Emergency Services

Emergency services in Suriname are limited, especially outside the capital city of Paramaribo. While police and ambulance services are available, their response times can be slow and their capabilities may be limited, particularly in remote areas.

  • Medical Facilities: Suriname has a few private clinics and hospitals in Paramaribo that provide adequate medical care, but facilities in other parts of the country are often lacking in resources and staff. Many travelers opt for medical evacuation to neighboring countries or their home countries for serious medical issues.

  • Police Services: The police force in Suriname is understaffed and underfunded. While they do respond to emergencies, their response times can be slow, especially in rural areas. Petty crime and robberies are common, so travelers should exercise caution.

  • Fire Services: Fire departments exist in major cities, but their resources and response times may be limited, especially in remote areas.

  • Tourist Police: There is a dedicated tourist police unit in Paramaribo that can assist travelers with emergencies and provide information. However, their resources are limited, and they may not be available outside the capital.

It's advisable for travelers to have comprehensive travel insurance, including emergency medical evacuation coverage, and to research the nearest adequate medical facilities before embarking on their trip to Suriname.

Frequently Asked Questions

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Is Suriname safe for tourists?

Suriname is generally safe for tourists. However, it's advisable to exercise caution, especially in remote areas and at night. Petty crimes like bag snatching and pickpocketing occur in cities. Avoid isolated areas, keep valuables secured, and be aware of your surroundings.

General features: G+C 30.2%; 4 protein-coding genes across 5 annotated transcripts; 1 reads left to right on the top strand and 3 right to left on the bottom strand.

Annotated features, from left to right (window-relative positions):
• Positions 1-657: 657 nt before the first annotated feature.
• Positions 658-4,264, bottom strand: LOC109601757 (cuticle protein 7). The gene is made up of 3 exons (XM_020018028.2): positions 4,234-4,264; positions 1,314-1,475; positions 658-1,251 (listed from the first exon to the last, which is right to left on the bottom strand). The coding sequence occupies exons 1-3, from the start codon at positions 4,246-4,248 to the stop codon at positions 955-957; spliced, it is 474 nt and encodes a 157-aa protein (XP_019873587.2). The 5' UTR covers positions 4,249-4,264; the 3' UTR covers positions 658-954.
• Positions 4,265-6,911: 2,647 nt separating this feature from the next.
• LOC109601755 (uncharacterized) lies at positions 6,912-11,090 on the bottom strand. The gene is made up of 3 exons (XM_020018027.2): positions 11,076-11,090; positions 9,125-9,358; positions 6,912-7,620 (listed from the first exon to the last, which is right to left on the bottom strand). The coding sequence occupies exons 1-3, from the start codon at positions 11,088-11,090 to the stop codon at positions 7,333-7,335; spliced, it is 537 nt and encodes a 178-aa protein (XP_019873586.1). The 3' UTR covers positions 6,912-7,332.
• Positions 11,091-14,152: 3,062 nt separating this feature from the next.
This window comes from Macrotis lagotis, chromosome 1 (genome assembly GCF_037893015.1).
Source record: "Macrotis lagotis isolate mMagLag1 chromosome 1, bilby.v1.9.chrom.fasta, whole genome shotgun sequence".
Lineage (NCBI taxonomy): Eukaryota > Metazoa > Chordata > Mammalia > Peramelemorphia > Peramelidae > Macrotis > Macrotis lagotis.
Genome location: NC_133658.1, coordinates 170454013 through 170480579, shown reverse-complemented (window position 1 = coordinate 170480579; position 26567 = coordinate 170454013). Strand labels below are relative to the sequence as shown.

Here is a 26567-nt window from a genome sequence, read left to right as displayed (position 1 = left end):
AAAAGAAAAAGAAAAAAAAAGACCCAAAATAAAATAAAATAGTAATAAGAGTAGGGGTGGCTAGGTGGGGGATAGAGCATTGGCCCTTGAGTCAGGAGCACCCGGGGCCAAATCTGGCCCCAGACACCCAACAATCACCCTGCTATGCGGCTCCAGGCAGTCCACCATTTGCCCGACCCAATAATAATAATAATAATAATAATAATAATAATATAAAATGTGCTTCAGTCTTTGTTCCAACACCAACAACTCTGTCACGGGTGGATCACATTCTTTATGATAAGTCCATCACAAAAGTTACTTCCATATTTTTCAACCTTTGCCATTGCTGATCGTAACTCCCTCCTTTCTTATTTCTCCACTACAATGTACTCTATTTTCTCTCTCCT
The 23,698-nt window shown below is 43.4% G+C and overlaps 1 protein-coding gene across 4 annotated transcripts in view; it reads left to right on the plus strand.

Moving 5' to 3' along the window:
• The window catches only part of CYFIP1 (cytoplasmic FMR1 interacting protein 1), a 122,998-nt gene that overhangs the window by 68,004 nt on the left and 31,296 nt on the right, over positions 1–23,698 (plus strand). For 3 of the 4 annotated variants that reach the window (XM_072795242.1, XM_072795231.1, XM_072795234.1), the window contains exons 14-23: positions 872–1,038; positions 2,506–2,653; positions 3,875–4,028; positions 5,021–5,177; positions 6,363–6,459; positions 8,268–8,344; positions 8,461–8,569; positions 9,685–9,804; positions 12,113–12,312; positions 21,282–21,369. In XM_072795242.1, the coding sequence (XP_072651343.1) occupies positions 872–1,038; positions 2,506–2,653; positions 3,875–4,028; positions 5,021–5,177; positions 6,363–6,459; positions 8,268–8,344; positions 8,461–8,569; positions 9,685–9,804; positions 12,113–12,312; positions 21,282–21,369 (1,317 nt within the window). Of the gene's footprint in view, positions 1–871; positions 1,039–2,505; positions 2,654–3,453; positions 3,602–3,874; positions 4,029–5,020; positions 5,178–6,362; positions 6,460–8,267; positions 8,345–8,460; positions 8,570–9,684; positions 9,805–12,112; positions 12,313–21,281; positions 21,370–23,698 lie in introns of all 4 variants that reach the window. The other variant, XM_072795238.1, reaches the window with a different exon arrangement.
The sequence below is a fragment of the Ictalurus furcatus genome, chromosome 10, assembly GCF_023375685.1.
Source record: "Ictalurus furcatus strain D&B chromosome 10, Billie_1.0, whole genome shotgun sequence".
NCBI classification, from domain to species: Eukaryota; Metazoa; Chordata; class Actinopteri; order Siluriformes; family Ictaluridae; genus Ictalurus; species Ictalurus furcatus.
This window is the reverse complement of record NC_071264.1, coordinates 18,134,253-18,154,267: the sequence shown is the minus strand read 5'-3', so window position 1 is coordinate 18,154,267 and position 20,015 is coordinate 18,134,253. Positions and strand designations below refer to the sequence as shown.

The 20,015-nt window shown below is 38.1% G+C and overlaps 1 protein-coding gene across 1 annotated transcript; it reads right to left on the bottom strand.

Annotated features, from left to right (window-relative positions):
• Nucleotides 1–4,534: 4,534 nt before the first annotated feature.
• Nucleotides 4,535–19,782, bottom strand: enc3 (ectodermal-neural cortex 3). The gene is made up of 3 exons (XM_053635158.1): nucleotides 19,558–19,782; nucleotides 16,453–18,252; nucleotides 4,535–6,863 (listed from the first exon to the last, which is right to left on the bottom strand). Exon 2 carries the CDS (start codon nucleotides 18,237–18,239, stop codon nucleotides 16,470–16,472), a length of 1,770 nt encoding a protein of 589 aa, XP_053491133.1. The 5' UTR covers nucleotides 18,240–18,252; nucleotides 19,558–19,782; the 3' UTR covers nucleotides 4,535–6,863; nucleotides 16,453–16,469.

Is Suriname safe for solo female travelers?

Solo female travelers should exercise caution in Suriname. While not overly dangerous, it's best to avoid walking alone at night, especially in remote areas. Dress modestly and be aware of cultural norms. Consider joining group tours or staying in well-populated areas.

Is Suriname safe for families?

Suriname is generally safe for families with children. However, take precautions against petty crimes, especially in crowded areas. Ensure children are supervised at all times and avoid remote areas. Mosquito-borne illnesses are a concern, so use repellent and seek medical advice.

Is Suriname LGBTQ+ friendly?

Same-sex relationships are legal in Suriname, but the LGBTQ+ community faces social stigma and discrimination. Public displays of affection should be avoided. Same-sex marriage is not recognized, and there are no legal protections for the LGBTQ+ community.

Do you need a visa to go to Suriname?

Visitors from most Western countries do not require a visa for stays up to 90 days. However, a valid passport is mandatory. It's advisable to check the specific visa requirements for your nationality and intended length of stay before traveling to Suriname.

Can you drink tap water in Suriname?

Tap water in Suriname is not safe to drink. It's recommended to drink bottled or purified water to avoid waterborne illnesses. Avoid ice cubes made from tap water and be cautious when brushing teeth or consuming food and beverages prepared with tap water.

What is the currency in Suriname?

The official currency in Suriname is the Surinamese dollar (SRD). However, the US dollar is widely accepted, especially in tourist areas. Credit cards are accepted at major hotels, restaurants, and shops, but cash is preferred for smaller transactions.